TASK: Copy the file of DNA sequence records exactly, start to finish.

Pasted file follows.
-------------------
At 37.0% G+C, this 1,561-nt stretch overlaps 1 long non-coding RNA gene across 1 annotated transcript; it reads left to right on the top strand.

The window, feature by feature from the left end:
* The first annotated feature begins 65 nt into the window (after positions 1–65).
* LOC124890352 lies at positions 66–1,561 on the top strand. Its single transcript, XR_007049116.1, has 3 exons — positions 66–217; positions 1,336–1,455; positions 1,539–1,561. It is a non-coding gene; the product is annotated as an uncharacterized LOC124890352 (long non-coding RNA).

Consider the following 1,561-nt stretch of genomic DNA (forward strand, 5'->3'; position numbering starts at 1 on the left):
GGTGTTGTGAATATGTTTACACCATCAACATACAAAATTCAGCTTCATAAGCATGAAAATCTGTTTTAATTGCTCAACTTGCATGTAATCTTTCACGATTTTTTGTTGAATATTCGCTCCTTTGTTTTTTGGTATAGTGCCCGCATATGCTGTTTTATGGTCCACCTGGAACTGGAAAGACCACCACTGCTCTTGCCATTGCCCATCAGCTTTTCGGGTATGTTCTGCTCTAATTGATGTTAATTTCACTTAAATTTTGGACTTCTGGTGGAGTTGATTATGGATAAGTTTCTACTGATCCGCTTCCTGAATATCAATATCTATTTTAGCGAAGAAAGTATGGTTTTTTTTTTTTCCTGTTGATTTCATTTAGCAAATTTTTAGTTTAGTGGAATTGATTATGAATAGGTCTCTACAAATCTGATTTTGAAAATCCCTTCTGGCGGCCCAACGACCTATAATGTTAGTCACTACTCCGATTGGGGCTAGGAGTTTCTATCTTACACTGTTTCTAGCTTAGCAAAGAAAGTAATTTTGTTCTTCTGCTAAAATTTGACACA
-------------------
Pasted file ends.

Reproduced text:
At 37.0% G+C, this 1,561-nt stretch overlaps 1 long non-coding RNA gene across 1 annotated transcript; it reads left to right on the top strand.

The window, feature by feature from the left end:
* The first annotated feature begins 65 nt into the window (after positions 1–65).
* LOC124890352 lies at positions 66–1,561 on the top strand. Its single transcript, XR_007049116.1, has 3 exons — positions 66–217; positions 1,336–1,455; positions 1,539–1,561. It is a non-coding gene; the product is annotated as an uncharacterized LOC124890352 (long non-coding RNA).

Consider the following 1,561-nt stretch of genomic DNA (forward strand, 5'->3'; position numbering starts at 1 on the left):
GGTGTTGTGAATATGTTTACACCATCAACATACAAAATTCAGCTTCATAAGCATGAAAATCTGTTTTAATTGCTCAACTTGCATGTAATCTTTCACGATTTTTTGTTGAATATTCGCTCCTTTGTTTTTTGGTATAGTGCCCGCATATGCTGTTTTATGGTCCACCTGGAACTGGAAAGACCACCACTGCTCTTGCCATTGCCCATCAGCTTTTCGGGTATGTTCTGCTCTAATTGATGTTAATTTCACTTAAATTTTGGACTTCTGGTGGAGTTGATTATGGATAAGTTTCTACTGATCCGCTTCCTGAATATCAATATCTATTTTAGCGAAGAAAGTATGGTTTTTTTTTTTTCCTGTTGATTTCATTTAGCAAATTTTTAGTTTAGTGGAATTGATTATGAATAGGTCTCTACAAATCTGATTTTGAAAATCCCTTCTGGCGGCCCAACGACCTATAATGTTAGTCACTACTCCGATTGGGGCTAGGAGTTTCTATCTTACACTGTTTCTAGCTTAGCAAAGAAAGTAATTTTGTTCTTCTGCTAAAATTTGACACA